A Spokane County Commissioner Candidate Requests an Exemption from Campaign Finance Reports


A Republican candidate for Spokane County Commissioner has requested a waiver from the state’s campaign money reporting regulations.

Plese is seeking an exemption from the Public Disclosure Commission, which is responsible for interpreting and implementing Washington’s campaign financing and disclosure regulations. Candidates for elected office are required by state law to reveal financial information in order for the public to better understand any conflicts of interest if they become government officials.

Kim Plese is running for the new county commissioner district of District 1, which encompasses much of western Spokane. Last year, a redistricting committee divided Spokane County into five districts, rather than the typical three, and voters will pick five commissioners at the same time in November.

The Public Disclosure Commission will hear Plese’s request between 10 a.m. and 11:30 a.m. Thursday. The commission will likely issue a ruling during its meeting. Information on how to watch the meeting can be found by going to the Public Disclosure Commission’s home page and clicking on the meeting agenda.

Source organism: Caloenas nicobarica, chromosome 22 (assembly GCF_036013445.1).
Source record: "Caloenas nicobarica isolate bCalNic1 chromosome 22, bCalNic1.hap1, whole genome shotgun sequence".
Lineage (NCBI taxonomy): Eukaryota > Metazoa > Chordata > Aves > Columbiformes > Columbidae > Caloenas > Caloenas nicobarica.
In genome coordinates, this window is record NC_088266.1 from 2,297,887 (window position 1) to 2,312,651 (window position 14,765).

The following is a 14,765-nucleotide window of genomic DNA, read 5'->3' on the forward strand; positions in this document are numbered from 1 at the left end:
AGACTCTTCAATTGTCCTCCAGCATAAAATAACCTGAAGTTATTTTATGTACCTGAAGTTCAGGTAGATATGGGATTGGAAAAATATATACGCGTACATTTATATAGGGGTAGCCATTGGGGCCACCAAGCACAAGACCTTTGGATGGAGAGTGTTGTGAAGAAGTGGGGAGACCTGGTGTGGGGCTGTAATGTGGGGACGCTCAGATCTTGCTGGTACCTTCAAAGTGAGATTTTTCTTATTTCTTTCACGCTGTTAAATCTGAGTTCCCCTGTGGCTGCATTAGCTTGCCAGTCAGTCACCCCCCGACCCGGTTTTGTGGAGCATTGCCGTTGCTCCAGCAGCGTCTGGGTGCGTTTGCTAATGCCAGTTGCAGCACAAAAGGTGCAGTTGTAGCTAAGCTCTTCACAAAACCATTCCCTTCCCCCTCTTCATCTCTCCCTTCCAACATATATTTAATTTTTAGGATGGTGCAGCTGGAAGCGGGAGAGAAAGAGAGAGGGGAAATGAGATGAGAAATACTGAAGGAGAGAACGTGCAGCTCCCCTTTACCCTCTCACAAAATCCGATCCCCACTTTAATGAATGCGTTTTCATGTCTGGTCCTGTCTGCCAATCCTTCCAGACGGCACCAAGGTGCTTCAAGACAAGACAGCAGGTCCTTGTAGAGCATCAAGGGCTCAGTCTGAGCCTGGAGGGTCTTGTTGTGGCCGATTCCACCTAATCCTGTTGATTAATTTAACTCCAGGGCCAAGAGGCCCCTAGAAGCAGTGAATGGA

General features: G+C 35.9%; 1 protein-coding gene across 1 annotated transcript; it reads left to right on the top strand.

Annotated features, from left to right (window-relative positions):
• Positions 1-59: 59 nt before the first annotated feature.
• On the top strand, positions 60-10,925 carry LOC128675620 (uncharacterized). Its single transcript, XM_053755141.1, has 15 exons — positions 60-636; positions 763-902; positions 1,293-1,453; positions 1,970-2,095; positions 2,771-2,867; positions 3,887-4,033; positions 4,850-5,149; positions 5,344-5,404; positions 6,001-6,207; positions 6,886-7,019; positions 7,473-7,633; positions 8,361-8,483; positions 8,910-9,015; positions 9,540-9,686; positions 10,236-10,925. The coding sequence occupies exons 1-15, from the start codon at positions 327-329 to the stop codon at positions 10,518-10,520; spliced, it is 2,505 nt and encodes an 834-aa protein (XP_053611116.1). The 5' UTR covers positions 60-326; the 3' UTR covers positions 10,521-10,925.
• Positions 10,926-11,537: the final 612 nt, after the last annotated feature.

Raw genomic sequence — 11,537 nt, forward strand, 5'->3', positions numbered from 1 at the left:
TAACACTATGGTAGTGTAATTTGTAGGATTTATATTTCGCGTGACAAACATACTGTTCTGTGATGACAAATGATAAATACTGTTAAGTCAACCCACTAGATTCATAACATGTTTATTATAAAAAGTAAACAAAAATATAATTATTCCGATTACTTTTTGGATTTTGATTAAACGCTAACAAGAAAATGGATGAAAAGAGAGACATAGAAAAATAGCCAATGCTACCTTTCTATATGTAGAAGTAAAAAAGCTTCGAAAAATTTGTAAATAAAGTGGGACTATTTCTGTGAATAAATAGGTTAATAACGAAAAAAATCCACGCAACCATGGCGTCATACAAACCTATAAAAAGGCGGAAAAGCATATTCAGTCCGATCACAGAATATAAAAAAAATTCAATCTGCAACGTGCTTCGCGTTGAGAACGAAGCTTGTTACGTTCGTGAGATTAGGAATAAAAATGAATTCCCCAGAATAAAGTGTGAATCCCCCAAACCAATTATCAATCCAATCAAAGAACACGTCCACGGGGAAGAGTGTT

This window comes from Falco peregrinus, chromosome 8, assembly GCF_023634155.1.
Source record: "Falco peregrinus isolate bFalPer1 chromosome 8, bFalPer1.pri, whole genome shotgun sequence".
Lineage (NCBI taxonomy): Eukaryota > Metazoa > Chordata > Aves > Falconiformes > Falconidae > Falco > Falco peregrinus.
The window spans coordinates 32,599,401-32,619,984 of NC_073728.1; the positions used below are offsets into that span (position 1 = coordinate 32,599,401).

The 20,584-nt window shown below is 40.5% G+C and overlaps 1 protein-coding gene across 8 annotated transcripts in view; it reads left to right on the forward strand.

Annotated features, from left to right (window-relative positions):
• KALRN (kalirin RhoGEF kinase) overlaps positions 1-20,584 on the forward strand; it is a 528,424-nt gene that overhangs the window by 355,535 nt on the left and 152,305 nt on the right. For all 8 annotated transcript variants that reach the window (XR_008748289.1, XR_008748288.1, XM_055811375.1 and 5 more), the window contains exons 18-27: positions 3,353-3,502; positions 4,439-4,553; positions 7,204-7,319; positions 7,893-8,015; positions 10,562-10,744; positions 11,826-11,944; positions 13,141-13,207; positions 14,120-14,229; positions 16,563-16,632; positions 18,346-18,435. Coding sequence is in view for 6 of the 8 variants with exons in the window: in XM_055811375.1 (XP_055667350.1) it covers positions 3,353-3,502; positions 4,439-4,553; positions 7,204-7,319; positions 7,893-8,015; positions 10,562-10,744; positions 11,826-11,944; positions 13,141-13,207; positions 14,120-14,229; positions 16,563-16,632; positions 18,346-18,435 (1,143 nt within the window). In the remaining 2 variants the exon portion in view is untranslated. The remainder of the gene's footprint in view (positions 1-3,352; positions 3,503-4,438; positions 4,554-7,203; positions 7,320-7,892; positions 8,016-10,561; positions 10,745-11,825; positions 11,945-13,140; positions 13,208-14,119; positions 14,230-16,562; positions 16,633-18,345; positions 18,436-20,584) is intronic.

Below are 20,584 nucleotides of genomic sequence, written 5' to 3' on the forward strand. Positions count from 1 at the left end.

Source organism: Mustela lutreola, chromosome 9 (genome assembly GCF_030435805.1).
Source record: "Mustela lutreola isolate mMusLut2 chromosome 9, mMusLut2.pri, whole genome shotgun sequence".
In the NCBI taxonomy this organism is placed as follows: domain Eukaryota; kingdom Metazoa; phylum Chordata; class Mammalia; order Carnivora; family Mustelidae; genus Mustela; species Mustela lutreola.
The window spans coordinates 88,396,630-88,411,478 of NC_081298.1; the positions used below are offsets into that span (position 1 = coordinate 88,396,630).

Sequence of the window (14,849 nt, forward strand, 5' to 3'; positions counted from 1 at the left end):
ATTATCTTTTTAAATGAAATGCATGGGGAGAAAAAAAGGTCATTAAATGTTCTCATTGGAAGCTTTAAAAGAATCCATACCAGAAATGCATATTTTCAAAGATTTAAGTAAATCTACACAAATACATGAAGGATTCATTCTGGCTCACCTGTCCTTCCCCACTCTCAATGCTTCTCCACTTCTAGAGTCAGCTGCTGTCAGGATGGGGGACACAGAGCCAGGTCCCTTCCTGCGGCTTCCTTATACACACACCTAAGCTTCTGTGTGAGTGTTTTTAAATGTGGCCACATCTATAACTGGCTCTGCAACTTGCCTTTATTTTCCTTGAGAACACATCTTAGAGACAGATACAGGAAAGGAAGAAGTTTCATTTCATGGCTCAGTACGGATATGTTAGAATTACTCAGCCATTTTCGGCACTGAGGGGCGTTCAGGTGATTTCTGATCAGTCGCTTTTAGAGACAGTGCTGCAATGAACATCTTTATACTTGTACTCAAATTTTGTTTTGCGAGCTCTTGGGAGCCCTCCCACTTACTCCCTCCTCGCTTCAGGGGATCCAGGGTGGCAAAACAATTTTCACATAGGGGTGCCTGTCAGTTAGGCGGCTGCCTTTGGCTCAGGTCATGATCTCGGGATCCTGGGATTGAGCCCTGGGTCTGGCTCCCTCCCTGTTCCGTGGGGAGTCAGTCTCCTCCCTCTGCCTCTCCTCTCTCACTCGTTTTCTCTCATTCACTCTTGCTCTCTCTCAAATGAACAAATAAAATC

David Green, who has previously run for county office as a Democrat, wrote to the Public Disclosure Commission, asking that Plese’s request be denied.

If the Public Disclosure Commission approves Plese’s request, she won’t have to share the names of businesses and governmental customers that have spent more than $12,000 in the past year at her print shop, Plese Printing and Marketing.

He said Rep. Cathy McMorris Rodgers spent nearly $30,000 printing campaign materials at Plese’s business in 2021 and the congresswoman has spent more than $300,000 at Plese Printing and Marketing since 2009.

Knowing Plese’s finances will be important if she’s elected to the county commission, Green wrote, because she’ll be working with McMorris Rodgers’ brother, Jeff McMorris, who serves as Spokane County’s community engagement and public policy advisor.

Plese says she needs the exemption for a few reasons. In her written request, she says doesn’t want to disclose the names of clients due to confidentiality agreements. She also writes that staffing shortages are an issue and that her computer system “does not have the capability to generate a list of reportable customers.” She notes that she hasn’t had any business with Spokane County in the past 12 months. The Spokesman-Review was unable to interview Plese, but in text messages, Plese explained that the reason she needs the exemption is more straightforward than it appears in her written request: She doesn’t own Plese Printing and Marketing anymore. The business has new owners and the company will soon be renamed Minuteman Press.

Plese said she wanted to explain that she’d sold the business in her written exemption request but couldn’t because ownership hadn’t officially transferred. The printing business’ customer list and information were part of the sale, Plese explained, adding that she doesn’t have access to the information anymore.

“I have always upheld the highest of business standards and practices,” Plese wrote in a text. “I am working with the PDC to get them all the necessary information.”  

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